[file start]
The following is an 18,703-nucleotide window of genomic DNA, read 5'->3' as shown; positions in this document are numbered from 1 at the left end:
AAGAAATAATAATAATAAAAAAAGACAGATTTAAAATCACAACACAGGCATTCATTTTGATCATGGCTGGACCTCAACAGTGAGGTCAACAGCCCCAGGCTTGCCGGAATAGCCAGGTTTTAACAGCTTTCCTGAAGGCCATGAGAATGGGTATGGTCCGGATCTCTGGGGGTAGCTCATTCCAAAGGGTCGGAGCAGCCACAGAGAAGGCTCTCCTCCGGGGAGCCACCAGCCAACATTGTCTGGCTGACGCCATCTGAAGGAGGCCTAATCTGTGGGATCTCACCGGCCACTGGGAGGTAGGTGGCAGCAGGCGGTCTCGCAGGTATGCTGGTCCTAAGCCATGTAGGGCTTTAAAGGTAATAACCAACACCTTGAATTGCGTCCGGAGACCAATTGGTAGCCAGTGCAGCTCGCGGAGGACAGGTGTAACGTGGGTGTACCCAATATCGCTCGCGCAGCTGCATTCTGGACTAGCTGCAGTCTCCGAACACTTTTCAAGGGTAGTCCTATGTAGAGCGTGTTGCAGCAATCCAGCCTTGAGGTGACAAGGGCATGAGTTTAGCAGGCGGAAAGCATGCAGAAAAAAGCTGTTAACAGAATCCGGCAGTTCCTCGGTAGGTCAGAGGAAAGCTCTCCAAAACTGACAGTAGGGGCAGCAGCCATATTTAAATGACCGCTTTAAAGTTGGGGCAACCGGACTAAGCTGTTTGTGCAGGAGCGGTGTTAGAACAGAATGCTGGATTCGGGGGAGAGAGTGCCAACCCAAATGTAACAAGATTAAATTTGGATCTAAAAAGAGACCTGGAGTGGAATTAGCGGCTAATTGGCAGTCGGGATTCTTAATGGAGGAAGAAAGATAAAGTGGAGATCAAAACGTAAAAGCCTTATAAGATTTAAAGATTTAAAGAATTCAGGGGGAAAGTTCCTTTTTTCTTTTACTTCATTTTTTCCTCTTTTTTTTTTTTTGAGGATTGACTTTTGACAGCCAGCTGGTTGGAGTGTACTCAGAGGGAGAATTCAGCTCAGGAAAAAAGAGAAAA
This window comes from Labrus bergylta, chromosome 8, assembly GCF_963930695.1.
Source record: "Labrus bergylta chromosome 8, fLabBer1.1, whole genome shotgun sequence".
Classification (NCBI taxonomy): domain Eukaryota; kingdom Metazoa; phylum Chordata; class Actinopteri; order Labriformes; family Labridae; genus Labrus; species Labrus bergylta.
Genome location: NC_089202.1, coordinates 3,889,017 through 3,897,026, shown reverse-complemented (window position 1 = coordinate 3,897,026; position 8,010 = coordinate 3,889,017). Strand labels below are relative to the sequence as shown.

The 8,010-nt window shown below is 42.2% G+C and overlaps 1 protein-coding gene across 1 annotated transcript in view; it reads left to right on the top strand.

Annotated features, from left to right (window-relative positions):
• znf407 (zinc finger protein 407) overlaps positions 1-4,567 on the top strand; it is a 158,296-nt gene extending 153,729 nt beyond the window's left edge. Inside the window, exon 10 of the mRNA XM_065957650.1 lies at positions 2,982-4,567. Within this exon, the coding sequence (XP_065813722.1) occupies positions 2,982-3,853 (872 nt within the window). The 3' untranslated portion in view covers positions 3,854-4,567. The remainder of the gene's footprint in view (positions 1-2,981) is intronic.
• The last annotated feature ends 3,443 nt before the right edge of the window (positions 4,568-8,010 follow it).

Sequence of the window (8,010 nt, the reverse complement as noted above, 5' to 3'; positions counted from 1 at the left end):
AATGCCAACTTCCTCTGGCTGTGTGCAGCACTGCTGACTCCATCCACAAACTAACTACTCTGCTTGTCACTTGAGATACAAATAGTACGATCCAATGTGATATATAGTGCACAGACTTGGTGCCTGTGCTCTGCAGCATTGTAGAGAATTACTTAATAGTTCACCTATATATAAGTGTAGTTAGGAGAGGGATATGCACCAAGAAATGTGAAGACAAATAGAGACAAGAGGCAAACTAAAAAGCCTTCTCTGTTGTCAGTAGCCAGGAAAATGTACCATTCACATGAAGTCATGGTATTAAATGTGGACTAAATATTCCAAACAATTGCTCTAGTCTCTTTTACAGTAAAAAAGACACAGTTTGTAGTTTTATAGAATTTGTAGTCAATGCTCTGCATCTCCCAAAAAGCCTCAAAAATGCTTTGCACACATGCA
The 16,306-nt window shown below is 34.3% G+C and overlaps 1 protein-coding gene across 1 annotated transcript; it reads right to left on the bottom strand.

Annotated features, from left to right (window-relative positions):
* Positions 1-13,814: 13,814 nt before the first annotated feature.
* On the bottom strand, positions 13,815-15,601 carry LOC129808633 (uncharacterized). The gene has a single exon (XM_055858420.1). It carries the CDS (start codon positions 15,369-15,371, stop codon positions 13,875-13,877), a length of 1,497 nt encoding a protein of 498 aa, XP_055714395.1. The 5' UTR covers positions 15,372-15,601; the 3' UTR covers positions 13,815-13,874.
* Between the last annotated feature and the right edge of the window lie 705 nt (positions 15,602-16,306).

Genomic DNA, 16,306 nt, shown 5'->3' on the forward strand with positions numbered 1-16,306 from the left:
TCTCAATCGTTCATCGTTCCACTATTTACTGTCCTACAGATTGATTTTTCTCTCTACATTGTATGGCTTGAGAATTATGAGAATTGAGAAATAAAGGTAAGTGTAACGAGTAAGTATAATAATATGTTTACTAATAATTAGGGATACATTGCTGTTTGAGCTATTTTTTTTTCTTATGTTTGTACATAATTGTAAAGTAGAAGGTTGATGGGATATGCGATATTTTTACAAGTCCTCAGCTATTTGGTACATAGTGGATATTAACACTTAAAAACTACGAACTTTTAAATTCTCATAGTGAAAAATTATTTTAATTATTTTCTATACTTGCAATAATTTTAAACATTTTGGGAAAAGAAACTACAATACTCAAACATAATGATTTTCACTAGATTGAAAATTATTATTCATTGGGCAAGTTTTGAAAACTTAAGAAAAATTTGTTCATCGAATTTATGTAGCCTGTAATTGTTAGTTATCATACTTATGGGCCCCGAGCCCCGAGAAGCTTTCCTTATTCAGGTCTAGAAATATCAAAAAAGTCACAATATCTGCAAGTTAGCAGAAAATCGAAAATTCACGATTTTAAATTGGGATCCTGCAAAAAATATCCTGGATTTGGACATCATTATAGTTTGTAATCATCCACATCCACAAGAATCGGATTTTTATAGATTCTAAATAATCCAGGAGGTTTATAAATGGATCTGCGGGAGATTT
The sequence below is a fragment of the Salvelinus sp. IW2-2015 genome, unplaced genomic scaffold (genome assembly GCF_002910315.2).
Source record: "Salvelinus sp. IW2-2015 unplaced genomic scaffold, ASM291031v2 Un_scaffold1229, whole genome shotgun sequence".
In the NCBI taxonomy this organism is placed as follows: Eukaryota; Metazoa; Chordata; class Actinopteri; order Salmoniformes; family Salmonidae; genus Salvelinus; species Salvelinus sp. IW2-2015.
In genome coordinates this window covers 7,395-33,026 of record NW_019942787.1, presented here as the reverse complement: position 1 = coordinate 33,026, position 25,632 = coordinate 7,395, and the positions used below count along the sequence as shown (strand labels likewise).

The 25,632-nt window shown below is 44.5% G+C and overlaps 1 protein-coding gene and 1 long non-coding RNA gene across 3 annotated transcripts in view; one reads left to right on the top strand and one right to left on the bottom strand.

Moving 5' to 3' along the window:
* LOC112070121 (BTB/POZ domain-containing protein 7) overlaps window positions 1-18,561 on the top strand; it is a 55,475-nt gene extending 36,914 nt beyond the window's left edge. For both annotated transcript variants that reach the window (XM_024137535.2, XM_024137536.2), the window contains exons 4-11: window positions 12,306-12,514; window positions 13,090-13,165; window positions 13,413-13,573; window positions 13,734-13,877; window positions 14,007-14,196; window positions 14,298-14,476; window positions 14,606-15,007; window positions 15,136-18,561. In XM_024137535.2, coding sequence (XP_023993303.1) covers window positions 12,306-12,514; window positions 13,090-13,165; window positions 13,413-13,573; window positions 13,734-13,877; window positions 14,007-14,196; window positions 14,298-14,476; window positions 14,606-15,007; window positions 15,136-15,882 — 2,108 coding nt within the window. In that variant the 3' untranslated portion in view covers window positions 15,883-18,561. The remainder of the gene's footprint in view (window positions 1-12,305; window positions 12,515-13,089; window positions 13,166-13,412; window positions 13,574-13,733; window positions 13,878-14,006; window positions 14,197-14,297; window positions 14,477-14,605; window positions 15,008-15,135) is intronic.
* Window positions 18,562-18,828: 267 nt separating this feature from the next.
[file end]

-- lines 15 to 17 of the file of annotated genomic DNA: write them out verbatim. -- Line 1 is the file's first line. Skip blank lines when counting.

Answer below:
* Positions 1-13,814: 13,814 nt before the first annotated feature.
* On the bottom strand, positions 13,815-15,601 carry LOC129808633 (uncharacterized). The gene has a single exon (XM_055858420.1). It carries the CDS (start codon positions 15,369-15,371, stop codon positions 13,875-13,877), a length of 1,497 nt encoding a protein of 498 aa, XP_055714395.1. The 5' UTR covers positions 15,372-15,601; the 3' UTR covers positions 13,815-13,874.
* Between the last annotated feature and the right edge of the window lie 705 nt (positions 15,602-16,306).